What is euphemistically referred to as an "IT system error" is, in reality, the mass delivery of a grossly defective medical device adversely affecting hundreds of thousands of patients. I'm surprised not to see that other kindly euphemism, "glitch" (http://hcrenewal.blogspot.com/search/label/glitch):
Hundreds of thousands of patients have potentially been given an incorrect cardiovascular risk estimation after a major IT system error, Pulse can reveal.
The MHRA has told GPs they will have to contact patients who have been affected by a bug in the SystmOne clinical IT software since 2009.
Of course, this refrain appeared, a corollary of "Patient care has not been compromised" (http://hcrenewal.blogspot.com/search/label/Patient%20care%20has%20not%20been%20compromised) when health IT crashes and outages occur:
The regulator says that means that ‘a limited number’ of patients may be affected, and the risk to patients is ‘low’.
At best, it's good that only a "limited number" of patients were "affected." I guess they feel they can justify a "limited number" of patient harms for the glory of a medical Cybernetic Utopia.
At worst, how do "the regulators" know exactly who was affected? Answer: they don't and this is boilerplate BS meant to CYA.
But Pulse has learnt that the 2,500 practices using SystmOne are having lists sent to them of around 20 patients per partner who may need to be taken off statins, or be put on them, after their risk is recalculated.
Statins are not an innocuous medication. From WebMD at http://www.webmd.com/cholesterol-management/side-effects-of-statin-drugs?page=2#1:
The most common statin side effects include:
Not to mention the risks of not being on a statin if you truly need one.
And this number could increase if a practice provides NHS Health Checks routinely. In addition, the lists being sent to practices only go back to October 2015, but practices will be sent further lists potentially dating back to 2009 over the next few weeks.
Wait! The "regulators" said that ‘a limited number’ of patients may be affected. They are clairvoyant, I would imagine. Maybe one of them is Harry Potter?
|The "regulators", who have the same powers as the man-wizard above, know through clairvoyance that only a limited number of people were affected, and risk to them low.|
A statement from MHRA to Pulse said: 'An investigation has been launched into a digital calculator used by some GPs to assess the potential risk of cardiovascular disease (CVD) in patients.
'We are working closely with the company responsible for the software to establish the problem and address any issues identified.
The problem is incompetence and negligence. One wonders what testing was performed before this was unleashed on the public in the UK.
TPP told Pulse they were working to address the ‘Clinical Safety Incident’ and that the QRISK calculator was provided as an advisory tool to support decision making. They added they were working to ensure the issues were addressed and GPs are informed of affected patients ‘as soon as possible’.
‘Clinical Safety Incident’ - what a wonderful euphemism for "healthcare IT debacle."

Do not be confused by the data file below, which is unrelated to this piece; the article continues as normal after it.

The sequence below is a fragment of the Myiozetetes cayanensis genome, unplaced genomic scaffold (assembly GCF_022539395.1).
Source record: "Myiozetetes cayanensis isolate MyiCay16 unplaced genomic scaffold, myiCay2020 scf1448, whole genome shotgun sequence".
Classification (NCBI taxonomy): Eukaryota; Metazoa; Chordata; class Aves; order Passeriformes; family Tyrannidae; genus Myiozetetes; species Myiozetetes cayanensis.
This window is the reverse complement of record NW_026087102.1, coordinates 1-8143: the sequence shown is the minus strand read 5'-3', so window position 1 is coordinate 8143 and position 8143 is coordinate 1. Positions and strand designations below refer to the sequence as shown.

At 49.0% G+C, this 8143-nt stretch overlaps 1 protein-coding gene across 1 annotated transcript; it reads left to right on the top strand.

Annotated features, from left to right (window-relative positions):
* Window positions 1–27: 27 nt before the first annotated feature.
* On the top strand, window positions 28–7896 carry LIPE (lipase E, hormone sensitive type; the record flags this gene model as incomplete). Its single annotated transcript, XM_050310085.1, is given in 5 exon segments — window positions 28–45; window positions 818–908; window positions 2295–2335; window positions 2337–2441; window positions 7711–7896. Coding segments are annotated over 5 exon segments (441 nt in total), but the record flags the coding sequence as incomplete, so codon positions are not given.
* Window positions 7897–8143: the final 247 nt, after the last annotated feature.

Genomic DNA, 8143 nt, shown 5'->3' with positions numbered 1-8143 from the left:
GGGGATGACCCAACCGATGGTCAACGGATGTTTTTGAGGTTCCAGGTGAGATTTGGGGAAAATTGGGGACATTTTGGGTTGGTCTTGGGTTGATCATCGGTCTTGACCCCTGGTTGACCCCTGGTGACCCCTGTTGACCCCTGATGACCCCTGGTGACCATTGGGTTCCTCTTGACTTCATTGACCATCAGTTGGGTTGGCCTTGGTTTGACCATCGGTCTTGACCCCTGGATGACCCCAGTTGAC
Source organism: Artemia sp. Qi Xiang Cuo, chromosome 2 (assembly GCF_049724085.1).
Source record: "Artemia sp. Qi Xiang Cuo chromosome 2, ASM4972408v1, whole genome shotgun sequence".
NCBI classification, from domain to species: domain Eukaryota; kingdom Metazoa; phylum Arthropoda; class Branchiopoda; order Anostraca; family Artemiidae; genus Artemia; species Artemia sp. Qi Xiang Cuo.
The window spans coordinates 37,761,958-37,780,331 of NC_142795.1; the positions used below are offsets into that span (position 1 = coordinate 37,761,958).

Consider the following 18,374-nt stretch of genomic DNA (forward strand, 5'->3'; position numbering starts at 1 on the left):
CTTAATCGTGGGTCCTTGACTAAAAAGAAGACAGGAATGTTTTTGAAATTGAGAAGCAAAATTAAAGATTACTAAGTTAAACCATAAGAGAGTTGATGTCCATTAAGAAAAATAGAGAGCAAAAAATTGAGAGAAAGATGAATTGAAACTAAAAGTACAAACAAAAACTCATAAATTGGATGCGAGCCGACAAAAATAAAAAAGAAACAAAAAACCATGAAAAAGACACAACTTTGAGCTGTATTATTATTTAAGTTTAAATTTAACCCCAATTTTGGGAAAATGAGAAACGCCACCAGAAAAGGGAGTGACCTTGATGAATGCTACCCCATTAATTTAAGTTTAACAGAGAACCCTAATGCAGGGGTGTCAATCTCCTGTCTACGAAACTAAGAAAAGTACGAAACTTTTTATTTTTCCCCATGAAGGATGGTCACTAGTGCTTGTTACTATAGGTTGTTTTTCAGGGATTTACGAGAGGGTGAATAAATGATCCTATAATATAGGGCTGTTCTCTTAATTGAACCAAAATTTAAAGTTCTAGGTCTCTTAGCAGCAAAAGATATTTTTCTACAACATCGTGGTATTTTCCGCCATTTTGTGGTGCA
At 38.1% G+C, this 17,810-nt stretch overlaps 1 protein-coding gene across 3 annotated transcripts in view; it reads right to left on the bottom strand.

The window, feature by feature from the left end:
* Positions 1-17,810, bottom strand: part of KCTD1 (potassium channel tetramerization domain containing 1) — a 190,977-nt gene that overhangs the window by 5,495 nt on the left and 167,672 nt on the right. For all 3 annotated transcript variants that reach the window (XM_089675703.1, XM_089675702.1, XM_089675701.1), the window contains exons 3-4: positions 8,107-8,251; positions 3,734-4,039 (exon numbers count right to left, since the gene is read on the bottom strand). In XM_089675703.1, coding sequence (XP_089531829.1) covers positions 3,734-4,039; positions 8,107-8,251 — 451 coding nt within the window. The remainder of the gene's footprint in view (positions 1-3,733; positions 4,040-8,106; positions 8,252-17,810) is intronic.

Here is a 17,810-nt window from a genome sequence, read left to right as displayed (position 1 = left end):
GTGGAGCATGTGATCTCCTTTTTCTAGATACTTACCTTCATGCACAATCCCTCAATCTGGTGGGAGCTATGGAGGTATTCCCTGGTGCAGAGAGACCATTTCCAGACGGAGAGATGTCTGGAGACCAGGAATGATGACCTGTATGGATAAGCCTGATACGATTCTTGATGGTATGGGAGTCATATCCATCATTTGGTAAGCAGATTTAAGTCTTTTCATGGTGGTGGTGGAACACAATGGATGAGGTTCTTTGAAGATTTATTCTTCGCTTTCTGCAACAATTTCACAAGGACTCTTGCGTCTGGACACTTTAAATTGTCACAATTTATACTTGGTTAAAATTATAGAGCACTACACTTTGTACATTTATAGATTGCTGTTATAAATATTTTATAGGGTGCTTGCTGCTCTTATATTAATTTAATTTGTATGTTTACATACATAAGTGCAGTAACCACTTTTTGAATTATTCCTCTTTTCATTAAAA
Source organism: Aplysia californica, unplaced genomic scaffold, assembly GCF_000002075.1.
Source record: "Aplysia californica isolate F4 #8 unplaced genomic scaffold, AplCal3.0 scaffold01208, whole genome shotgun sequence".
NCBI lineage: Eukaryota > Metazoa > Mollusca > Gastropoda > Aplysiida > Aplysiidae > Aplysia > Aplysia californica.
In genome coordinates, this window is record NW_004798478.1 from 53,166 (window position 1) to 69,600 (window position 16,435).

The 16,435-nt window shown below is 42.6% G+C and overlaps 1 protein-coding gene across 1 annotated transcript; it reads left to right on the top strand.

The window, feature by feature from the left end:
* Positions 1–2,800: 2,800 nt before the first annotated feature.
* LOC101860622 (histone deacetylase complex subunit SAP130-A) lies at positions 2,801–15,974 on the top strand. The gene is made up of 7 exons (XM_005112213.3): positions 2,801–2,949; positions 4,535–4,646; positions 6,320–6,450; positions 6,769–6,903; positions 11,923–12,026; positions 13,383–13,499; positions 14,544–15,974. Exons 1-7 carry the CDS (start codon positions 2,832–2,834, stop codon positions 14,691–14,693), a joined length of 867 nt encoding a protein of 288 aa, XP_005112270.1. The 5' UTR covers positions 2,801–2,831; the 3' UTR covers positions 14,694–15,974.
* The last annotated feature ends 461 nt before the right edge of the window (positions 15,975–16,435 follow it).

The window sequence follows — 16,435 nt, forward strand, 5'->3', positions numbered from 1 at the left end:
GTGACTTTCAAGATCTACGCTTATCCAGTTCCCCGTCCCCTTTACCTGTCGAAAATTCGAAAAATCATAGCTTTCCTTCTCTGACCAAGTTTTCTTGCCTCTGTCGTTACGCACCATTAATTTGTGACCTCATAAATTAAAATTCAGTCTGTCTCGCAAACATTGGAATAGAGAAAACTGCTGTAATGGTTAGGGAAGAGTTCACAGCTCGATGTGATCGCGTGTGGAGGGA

Deputy chair of the GPC’s IT subcommittee Dr Grant Ingrams told Pulse it would be ’loads of work’ to sort out.
He said: ‘It affects everyone who has had a QRISK, and SystmOne are sending out messages to say “look at these patients”. But then you have to see if the change is significant, and whether you would have made a different decision at the time, or put them on a different treatment’
It will probably be more work than if such a system had never been constructed.
Dr Ingrams said: ‘There’s potential harm both ways…What happens when a patient who had been of a high risk and this hadn’t been identified and they’ve now had a stroke or heart attack? ‘Similarly if someone had a low risk and they’ve been put on a statin and had a side-effect who’s responsible? That’s the clinical risk.’
Answer: the company that produced this grossly defective software, and those "regulators" who allowed it on the market without independent and thorough testing, are responsible.
Dr William Beeby deputy chair of the GPC’s clinical and prescribing subcommittee, said the bug ‘certainly had the potential to impact on patient confidence’ and this could create even more work ... ‘It’s the tool we’ve been told to use. So if the tool is inaccurate, then you start to lose confidence and the doctors will then lose confidence as well.’
Patient confidence (let alone physician confidence) in cybernetics already took a big hit in the UK several years back, as at my Sept. 2011 post "NPfIT Programme goes PfffT" at http://hcrenewal.blogspot.com/2011/09/npfit-programme-going-pffft.html.
However, it seems, hyper-enthusiast overconfidence in health IT, including that of the "regulators", would not be injured even if bad health IT caused more casualties than the bombings and V2 attacks suffered by the UK in WW2.
|After the health IT debacles involving billions of wasted pounds in the UK, perhaps the UK's "regulators" need to look upon health IT as fondly as this piece of technological wizardry.|
A TPP spokesperson told Pulse: 'TPP is dealing with the Clinical Safety Incident involving the QRISK2 Calculator in SystmOne. The tool is intended to support GPs in assessing patients at risk of developing cardiovascular disease and in developing treatment plans. The QRISK2 Calculator is presented within SystmOne as an advisory tool.
"Advisory tool"? That the doctors can safely ignore? Hogwash.
’We are actively working to ensure the issues identified are addressed and to ensure that clinicians are informed of any patients that may have been affected as soon as possible.’
Until the next health IT "bug" arises, that is.